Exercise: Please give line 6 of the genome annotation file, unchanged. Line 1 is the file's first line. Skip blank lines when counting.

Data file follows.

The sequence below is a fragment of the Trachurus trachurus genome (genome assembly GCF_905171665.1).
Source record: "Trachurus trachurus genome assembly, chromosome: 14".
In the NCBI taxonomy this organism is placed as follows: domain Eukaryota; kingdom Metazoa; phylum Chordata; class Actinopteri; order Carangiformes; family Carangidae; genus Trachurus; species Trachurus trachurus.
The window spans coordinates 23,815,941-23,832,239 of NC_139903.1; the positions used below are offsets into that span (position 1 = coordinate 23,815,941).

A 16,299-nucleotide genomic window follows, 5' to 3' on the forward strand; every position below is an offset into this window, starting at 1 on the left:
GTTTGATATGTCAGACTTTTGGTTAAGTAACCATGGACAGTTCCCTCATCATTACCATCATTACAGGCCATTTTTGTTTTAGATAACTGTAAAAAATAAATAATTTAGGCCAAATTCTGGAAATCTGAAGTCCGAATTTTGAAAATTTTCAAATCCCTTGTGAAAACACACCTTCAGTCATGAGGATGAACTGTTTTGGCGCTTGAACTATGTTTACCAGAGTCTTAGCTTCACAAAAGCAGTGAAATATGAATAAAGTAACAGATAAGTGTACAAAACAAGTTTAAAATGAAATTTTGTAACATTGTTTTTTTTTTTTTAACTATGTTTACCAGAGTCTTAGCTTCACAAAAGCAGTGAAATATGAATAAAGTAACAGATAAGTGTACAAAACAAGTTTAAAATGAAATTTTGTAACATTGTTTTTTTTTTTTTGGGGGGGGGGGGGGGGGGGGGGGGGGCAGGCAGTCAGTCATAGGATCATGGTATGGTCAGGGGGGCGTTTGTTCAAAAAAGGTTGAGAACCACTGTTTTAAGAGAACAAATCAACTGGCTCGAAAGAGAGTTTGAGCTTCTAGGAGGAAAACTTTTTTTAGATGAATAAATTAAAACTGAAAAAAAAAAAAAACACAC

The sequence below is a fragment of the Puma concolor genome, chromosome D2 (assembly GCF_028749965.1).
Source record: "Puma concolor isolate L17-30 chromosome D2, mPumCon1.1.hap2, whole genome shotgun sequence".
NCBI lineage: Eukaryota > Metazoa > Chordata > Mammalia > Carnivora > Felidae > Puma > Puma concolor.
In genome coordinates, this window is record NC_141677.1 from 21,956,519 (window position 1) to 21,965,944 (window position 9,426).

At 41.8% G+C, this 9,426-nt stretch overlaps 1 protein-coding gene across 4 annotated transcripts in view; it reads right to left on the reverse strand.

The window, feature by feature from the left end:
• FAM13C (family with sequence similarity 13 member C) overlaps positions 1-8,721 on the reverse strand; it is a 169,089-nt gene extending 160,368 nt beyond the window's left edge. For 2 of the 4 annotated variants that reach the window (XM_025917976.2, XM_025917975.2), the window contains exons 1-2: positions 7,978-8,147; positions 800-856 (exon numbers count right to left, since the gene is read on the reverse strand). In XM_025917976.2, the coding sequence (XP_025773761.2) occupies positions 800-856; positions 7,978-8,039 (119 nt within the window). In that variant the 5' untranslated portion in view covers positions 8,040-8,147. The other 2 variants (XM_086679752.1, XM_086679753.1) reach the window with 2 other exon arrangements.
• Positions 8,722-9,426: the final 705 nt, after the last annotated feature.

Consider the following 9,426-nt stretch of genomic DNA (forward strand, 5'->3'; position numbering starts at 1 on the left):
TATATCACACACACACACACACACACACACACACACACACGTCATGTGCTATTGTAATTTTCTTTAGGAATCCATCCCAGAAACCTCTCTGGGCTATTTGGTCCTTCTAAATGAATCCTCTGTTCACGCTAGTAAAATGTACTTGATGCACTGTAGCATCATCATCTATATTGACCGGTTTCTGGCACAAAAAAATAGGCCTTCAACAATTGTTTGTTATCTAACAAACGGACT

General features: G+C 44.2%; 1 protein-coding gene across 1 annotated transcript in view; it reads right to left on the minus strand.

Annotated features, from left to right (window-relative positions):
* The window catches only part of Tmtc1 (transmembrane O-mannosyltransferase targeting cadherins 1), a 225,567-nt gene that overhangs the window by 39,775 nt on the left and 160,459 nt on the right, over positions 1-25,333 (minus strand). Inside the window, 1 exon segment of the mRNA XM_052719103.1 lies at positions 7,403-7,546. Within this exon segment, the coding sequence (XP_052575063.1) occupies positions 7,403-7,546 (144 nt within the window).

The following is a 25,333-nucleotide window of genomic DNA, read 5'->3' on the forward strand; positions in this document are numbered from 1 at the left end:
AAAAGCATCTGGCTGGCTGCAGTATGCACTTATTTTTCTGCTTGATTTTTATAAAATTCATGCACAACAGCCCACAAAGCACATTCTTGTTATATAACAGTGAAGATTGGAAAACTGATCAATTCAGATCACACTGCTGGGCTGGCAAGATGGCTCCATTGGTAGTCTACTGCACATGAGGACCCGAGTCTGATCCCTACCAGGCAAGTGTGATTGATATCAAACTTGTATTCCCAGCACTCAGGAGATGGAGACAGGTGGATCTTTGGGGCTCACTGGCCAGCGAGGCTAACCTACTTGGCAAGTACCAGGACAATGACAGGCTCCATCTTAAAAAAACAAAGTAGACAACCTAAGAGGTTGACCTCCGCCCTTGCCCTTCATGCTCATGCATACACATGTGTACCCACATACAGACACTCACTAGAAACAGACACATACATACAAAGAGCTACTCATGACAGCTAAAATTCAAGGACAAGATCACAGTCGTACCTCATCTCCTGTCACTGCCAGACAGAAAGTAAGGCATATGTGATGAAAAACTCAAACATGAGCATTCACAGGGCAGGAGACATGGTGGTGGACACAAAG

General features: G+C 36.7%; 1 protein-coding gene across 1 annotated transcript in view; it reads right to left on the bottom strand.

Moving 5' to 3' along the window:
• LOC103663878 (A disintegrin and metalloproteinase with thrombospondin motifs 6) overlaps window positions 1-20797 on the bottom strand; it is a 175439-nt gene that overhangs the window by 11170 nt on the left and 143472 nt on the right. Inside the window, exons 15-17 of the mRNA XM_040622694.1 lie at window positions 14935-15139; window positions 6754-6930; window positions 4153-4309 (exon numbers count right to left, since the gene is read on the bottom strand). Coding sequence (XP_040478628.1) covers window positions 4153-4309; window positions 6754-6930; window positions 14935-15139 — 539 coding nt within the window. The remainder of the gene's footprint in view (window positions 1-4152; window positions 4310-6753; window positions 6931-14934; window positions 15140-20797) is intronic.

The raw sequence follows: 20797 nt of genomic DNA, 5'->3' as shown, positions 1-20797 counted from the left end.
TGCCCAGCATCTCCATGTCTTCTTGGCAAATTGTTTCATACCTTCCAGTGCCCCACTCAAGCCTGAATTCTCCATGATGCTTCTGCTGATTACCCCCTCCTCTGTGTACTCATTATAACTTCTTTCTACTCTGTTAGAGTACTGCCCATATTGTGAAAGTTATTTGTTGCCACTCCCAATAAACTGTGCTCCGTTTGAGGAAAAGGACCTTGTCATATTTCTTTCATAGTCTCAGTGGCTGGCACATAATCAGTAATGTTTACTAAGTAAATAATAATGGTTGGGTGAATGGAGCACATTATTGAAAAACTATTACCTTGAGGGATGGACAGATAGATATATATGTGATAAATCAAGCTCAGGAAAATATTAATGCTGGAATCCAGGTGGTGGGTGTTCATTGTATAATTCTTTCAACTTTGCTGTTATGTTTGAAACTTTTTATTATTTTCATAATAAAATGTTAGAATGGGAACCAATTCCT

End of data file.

GTTTGATATGTCAGACTTTTGGTTAAGTAACCATGGACAGTTCCCTCATCATTACCATCATTACAGGCCATTTTTGTTTTAGATAACTGTAAAAAATAAATAATTTAGGCCAAATTCTGGAAATCTGAAGTCCGAATTTTGAAAATTTTCAAATCCCTTGTGAAAACACACCTTCAGTCATGAGGATGAACTGTTTTGGCGCTTGAACTATGTTTACCAGAGTCTTAGCTTCACAAAAGCAGTGAAATATGAATAAAGTAACAGATAAGTGTACAAAACAAGTTTAAAATGAAATTTTGTAACATTGTTTTTTTTTTTTTAACTATGTTTACCAGAGTCTTAGCTTCACAAAAGCAGTGAAATATGAATAAAGTAACAGATAAGTGTACAAAACAAGTTTAAAATGAAATTTTGTAACATTGTTTTTTTTTTTTTGGGGGGGGGGGGGGGGGGGGGGGGGGCAGGCAGTCAGTCATAGGATCATGGTATGGTCAGGGGGGCGTTTGTTCAAAAAAGGTTGAGAACCACTGTTTTAAGAGAACAAATCAACTGGCTCGAAAGAGAGTTTGAGCTTCTAGGAGGAAAACTTTTTTTAGATGAATAAATTAAAACTGAAAAAAAAAAAAAACACAC